Municipal market insight

Bonding with municipals at tax time

Apr 10, 2019


  • The worst performance month historically was a boon for munis this year.
  • Investor demand outpaced moderate supply while interest rates declined.
  • We expect demand to stay strong as tax payers realize the effects of tax reform.

Market overview

March was the fifth consecutive month of strong muni bond performance, with the broad S&P Municipal Bond Index rising 1.48%, bringing the year-to-date total return to 2.76%. While March has historically been the worst month for the muni market, the combination of voracious investor demand and a moderate level of supply against a backdrop of sharply declining interest rates fueled strong returns.

Interest rates declined as the Fed solidified its policy pause by removing expectations for a 2019 rate hike from its Summary of Economic Projections. (Bond prices generally rise as interest rates fall.) In the municipal market, supply and demand dynamics were particularly favorable, largely as a result of tax reform.

Muni bond supply usually increases significantly at this time of year; however, the elimination of the tax exemption for advanced refundings has, to some degree, quelled issuance this year. Gross issuance of $26.4 billion in March was 22% below the historical five-year average for the month.

At the same time, strong demand for the asset class continued unabated, logging 12 consecutive weeks of inflows. Investors particularly favored longer-term bonds and high-yielding credits, driving outperformance in those segments of the market.

Given the supply and demand imbalance, the market generally saw tighter spreads, which was further aided by positive budget news out of some of the more distressed states, most notably, Connecticut.

Watch this 2-minute video to hear Peter Hayes’ views on the current municipals market and how to leverage munis to position portfolios for the year ahead.


We have shifted our stance on municipal bond duration slightly short of neutral given the low levels of interest rates and historically rich valuations of munis versus Treasuries across most of the yield curve. We employ a barbell strategy with concentrations in maturities of 0-2 and 20 years+. We prefer revenue bonds, lower-rated investment grade credits, and issues in high-tax states.

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Peter Hayes
Head of Municipal Bonds
Peter Hayes, Managing Director, is Head of the Municipal Group within BlackRock's Global Fixed Income group and a member of the Global Fixed Income Executive ...
James Schwartz, CFA
Head Credit Research Analyst, Municipal Credit Research
Jim Schwartz, CFA, Managing Director, is Head of Municipal Credit Research within BlackRock's Global Fixed Income group. He is a member of BlackRock's Municipal ...
Sean Carney
Head of Municipal Strategy, BlackRock Investment Strategy Team
Sean Carney, Managing Director and Head of Municipal Strategy and Primary Markets team within BlackRock's Global Fixed Income Group. He is also a member of the ...
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Strategic Municipal Opportunities Fund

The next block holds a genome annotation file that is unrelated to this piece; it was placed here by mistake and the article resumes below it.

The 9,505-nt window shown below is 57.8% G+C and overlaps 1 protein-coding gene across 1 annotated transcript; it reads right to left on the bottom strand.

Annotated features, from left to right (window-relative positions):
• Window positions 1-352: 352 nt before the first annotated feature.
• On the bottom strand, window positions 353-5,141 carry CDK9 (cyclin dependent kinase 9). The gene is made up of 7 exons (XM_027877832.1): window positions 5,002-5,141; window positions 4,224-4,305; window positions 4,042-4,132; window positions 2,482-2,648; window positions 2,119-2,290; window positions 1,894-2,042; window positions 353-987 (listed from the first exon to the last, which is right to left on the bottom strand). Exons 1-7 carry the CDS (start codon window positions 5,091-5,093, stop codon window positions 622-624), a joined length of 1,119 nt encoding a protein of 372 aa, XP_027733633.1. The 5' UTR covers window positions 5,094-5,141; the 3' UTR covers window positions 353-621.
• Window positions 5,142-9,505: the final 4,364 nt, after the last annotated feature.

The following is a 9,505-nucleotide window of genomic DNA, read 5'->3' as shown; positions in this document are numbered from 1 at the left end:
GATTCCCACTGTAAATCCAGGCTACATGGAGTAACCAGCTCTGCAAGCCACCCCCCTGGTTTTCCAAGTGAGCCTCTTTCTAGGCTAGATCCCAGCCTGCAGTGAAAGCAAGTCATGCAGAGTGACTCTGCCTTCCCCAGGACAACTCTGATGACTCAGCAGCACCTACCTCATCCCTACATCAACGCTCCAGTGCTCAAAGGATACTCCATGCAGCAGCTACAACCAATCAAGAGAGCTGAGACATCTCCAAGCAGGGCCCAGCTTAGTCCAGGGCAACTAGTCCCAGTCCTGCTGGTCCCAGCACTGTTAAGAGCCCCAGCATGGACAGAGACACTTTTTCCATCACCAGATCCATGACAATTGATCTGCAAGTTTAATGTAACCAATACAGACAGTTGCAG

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High Yield Municipal Bond Fund
California Municipal Opportunities Fund
New York Municipal Opportunities Fund
New Jersey Municipal Fund
Pennsylvania Municipal Fund

The Morningstar RatingTM for funds, or "star rating," is calculated for managed products (including mutual funds, variable annuity and variable life subaccounts, exchange-traded funds, closed-end funds, and separate accounts) with at least a three-year history. Exchange-traded funds and open-ended mutual funds are considered a single population for comparative purposes. It is calculated based on a Morningstar Risk-Adjusted Return measure that accounts for variation in a managed product's monthly excess performance, placing more emphasis on downward variations and rewarding consistent performance. The top 10% of products in each product category receive 5 stars, the next 22.5% receive 4 stars, the next 35% receive 3 stars, the next 22.5% receive 2 stars, and the bottom 10% receive 1 star. The Overall Morningstar Rating for a managed product is derived from a weighted average of the performance figures associated with its three-, five-, and 10-year (if applicable) Morningstar Rating metrics. The weights are: 100% three-year rating for 36-59 months of total returns, 60% five-year rating/40% three-year rating for 60-119 months of total returns, and 50% 10-year rating/30% five-year rating/20% three-year rating for 120 or more months of total returns. While the 10-year overall star rating formula seems to give the most weight to the 10-year period, the most recent three-year period actually has the greatest impact because it is included in all three rating periods.

Performance data quoted represents past performance and is no guarantee of future results. Investment returns and principal values may fluctuate so that an investor’s shares, when redeemed, may be worth more or less than their original cost. All returns assume reinvestment of dividends and capital gains. Current performance may be lower or higher than that shown. Refer to for most recent month-end performance.